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The coronavirus relief package passed by the U.S. Senate includes some strange provisions that have nothing to do with relief efforts from the ravages of the pandemic.
An analysis published by Fox News condensed a number of unexpected elements that are not directly related to government funding due to the coronavirus; the package includes with such topics as “horse racing, museums, Dalai Lama and Smokey Bear.”
The aid package, presented Monday afternoon, passed quickly through the House and Senate in a matter of hours. It is a bill that combined $900 billion in COVID-19 relief with an overall government spending measure of $1.4 trillion.
The mammoth 5,593-page bill groups 12 spending measures into one, and among other things includes legislation to begin the process of creating a Latino museum and a women’s history museum near the National Mall.
It also extends a patchwork of tax breaks for NASCAR racetracks, craft distilleries and other interests that otherwise would have expired at the end of the year.
The bill to be signed by President Trump also includes rules for the horse racing industry.
About the Dalai Lama
Among the pandemic recovery provisions is an affirmation of the Senate’s proposed position on the election of the next Dalai Lama. According to the Senate, the Chinese Communist government should have no role in the election of the next Dalai Lama.
The text of the coronavirus aid bill warns that “interference by the Government of the People’s Republic of China or any other government in the process of recognizing a successor or reincarnation of the 14th Dalai Lama and any future Dalai Lamas would represent a clear abuse of the right to religious freedom of Tibetan Buddhists and the Tibetan people.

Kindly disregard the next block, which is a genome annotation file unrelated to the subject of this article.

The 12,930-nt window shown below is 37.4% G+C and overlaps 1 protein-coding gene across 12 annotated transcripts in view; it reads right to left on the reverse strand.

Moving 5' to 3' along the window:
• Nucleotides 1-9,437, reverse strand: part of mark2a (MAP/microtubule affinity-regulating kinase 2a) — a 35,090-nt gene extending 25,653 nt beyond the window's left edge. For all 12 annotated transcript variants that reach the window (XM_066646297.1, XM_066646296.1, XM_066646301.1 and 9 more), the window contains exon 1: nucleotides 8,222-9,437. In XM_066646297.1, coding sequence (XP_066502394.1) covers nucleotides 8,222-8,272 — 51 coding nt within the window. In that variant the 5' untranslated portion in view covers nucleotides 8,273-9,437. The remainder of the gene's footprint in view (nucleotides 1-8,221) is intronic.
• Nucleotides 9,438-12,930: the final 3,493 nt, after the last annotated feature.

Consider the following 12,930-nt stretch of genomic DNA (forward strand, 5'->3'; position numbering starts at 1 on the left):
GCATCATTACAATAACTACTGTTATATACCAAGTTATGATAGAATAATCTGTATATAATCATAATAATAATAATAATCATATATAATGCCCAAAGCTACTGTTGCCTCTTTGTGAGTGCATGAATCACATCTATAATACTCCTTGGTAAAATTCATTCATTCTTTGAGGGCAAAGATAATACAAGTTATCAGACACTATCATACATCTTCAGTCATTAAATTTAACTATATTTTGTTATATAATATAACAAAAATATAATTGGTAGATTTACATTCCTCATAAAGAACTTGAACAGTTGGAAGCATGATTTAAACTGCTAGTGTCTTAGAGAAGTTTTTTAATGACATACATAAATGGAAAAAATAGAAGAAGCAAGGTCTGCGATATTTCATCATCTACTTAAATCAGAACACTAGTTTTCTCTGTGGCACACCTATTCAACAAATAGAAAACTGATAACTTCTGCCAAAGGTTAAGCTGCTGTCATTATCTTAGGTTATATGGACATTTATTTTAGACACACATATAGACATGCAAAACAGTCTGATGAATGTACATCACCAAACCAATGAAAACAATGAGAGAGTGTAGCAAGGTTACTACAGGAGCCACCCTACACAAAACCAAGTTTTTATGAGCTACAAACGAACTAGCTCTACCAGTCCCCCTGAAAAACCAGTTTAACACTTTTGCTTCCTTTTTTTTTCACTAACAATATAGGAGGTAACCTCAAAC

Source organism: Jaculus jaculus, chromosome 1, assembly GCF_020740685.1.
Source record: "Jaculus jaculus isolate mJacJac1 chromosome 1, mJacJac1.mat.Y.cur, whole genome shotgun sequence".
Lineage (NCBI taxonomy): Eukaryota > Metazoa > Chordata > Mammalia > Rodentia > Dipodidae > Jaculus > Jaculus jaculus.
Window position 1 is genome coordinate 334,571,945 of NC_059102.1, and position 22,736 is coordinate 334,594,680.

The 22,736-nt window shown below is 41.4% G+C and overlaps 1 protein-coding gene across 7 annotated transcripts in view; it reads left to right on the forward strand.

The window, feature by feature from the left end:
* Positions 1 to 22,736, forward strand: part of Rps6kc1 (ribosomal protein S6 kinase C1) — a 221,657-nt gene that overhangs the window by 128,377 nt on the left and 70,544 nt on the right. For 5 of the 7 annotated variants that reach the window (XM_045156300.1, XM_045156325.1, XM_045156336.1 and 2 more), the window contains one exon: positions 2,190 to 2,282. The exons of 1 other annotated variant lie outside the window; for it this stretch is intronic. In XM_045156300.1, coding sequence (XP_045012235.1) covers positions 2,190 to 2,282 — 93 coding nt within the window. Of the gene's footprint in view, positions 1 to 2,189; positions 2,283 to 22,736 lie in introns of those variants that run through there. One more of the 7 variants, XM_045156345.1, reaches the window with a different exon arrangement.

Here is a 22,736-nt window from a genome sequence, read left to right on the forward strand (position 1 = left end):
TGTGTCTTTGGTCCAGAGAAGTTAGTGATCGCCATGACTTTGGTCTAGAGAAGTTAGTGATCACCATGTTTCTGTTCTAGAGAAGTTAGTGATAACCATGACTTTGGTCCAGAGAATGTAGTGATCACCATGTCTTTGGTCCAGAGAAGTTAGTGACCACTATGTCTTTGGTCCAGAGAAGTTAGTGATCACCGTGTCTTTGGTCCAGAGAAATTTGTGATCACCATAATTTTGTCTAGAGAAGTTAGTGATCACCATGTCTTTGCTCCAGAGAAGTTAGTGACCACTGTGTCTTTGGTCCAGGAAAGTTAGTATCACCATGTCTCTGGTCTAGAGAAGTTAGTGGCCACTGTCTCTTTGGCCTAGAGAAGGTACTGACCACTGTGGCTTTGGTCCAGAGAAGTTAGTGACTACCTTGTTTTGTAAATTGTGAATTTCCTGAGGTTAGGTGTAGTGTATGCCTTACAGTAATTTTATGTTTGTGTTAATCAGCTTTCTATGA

“It is the policy of the United States that decisions regarding the selection, education, and veneration of Tibetan Buddhist religious leaders are exclusively spiritual matters to be made by the appropriate religious authorities within the Tibetan Buddhist tradition and in the context of the will of practitioners of Tibetan Buddhism,” the passage states.
Crimes that will no longer be crimes
The bill repeals nine criminal laws that are rarely, if ever, enforced.
For example, people who transport water hyacinth, alligator grass, or water chestnut plants across state lines would no longer face six months in prison.
Likewise, motorists who put fake theft prevention stickers on their cars would no longer face fines of up to $1,000.
Similarly, those who use certain emblems such as the U.S. Forest Service’s Smokey Bear and “Wood Owl” characters, the Department of the Interior’s Golden Eagle logo, the 4-H Club emblem and the Swiss Confederation’s crest would no longer face jail time.
The bill would also allow the Department of Justice to charge companies for copyright infringement if they intentionally transmit protected material online.
The document approved by the Senate also includes the creation of national safety and drug standards for the horse racing industry, as well as an anti-doping safety program for racetracks.